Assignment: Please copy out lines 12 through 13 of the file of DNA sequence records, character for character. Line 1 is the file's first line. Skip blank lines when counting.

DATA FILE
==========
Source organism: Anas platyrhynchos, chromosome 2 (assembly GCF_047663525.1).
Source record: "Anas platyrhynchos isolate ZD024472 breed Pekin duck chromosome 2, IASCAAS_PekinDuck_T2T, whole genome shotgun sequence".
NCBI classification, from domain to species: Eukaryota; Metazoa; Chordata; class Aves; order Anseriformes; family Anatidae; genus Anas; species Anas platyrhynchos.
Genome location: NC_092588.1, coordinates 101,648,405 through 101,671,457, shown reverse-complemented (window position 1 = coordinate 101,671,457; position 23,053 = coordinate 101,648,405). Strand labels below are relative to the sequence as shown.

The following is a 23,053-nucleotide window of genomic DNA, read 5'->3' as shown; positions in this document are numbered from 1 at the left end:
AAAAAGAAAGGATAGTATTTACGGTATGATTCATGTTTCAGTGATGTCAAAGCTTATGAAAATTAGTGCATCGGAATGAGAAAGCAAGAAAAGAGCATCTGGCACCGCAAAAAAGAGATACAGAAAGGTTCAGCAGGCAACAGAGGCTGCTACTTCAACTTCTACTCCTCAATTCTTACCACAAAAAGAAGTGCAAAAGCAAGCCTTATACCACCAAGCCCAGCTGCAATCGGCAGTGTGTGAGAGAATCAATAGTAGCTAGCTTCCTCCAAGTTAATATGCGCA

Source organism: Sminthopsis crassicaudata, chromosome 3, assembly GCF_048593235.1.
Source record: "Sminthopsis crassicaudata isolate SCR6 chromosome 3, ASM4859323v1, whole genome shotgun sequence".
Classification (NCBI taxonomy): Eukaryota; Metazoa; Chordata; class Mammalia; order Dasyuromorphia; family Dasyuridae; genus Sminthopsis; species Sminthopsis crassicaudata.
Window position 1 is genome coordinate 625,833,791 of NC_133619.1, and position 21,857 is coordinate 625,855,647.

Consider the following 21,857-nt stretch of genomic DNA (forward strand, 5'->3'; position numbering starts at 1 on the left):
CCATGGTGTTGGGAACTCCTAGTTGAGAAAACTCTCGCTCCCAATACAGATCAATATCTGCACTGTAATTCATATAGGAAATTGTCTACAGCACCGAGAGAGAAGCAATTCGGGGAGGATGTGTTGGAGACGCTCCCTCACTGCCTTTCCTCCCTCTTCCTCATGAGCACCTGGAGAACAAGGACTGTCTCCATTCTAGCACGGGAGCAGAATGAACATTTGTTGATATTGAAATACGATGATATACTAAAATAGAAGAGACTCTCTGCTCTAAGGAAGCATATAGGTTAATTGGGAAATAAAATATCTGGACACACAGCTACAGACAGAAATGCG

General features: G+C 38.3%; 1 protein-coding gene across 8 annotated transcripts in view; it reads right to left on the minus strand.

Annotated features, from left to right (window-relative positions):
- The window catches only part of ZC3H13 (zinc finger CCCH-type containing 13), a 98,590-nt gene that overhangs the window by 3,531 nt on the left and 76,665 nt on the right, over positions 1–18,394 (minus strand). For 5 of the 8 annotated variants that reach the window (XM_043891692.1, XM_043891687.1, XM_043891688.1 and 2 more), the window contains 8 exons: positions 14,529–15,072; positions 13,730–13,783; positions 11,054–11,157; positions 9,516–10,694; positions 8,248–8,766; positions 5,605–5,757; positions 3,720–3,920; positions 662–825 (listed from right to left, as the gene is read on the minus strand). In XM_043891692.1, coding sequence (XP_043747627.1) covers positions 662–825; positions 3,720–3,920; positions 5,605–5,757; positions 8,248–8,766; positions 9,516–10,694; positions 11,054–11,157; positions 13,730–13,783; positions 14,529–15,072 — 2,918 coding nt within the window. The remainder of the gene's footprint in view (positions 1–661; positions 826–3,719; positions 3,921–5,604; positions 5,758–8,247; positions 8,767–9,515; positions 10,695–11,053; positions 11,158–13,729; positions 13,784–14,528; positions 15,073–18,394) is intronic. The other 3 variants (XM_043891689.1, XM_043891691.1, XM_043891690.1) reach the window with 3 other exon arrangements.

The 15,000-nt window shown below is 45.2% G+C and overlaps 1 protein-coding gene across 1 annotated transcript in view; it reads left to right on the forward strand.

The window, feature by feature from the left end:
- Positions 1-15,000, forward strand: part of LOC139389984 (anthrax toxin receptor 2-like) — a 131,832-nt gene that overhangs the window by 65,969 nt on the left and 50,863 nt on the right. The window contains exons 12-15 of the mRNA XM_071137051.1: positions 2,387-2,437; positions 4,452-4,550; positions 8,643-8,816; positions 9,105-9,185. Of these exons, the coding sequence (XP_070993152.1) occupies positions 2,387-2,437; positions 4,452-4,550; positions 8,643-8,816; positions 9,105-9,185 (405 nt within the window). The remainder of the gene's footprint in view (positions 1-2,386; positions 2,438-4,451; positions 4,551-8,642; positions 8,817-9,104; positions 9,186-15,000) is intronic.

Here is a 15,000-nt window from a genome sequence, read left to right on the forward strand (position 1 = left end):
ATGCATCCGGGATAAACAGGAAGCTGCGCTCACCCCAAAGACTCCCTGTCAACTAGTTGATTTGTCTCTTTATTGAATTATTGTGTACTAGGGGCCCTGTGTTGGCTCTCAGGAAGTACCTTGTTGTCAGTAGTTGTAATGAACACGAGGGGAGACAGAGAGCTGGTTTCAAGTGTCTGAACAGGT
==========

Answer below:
CCATGGTGTTGGGAACTCCTAGTTGAGAAAACTCTCGCTCCCAATACAGATCAATATCTGCACTGTAATTCATATAGGAAATTGTCTACAGCACCGAGAGAGAAGCAATTCGGGGAGGATGTGTTGGAGACGCTCCCTCACTGCCTTTCCTCCCTCTTCCTCATGAGCACCTGGAGAACAAGGACTGTCTCCATTCTAGCACGGGAGCAGAATGAACATTTGTTGATATTGAAATACGATGATATACTAAAATAGAAGAGACTCTCTGCTCTAAGGAAGCATATAGGTTAATTGGGAAATAAAATATCTGGACACACAGCTACAGACAGAAATGCG

General features: G+C 38.3%; 1 protein-coding gene across 8 annotated transcripts in view; it reads right to left on the minus strand.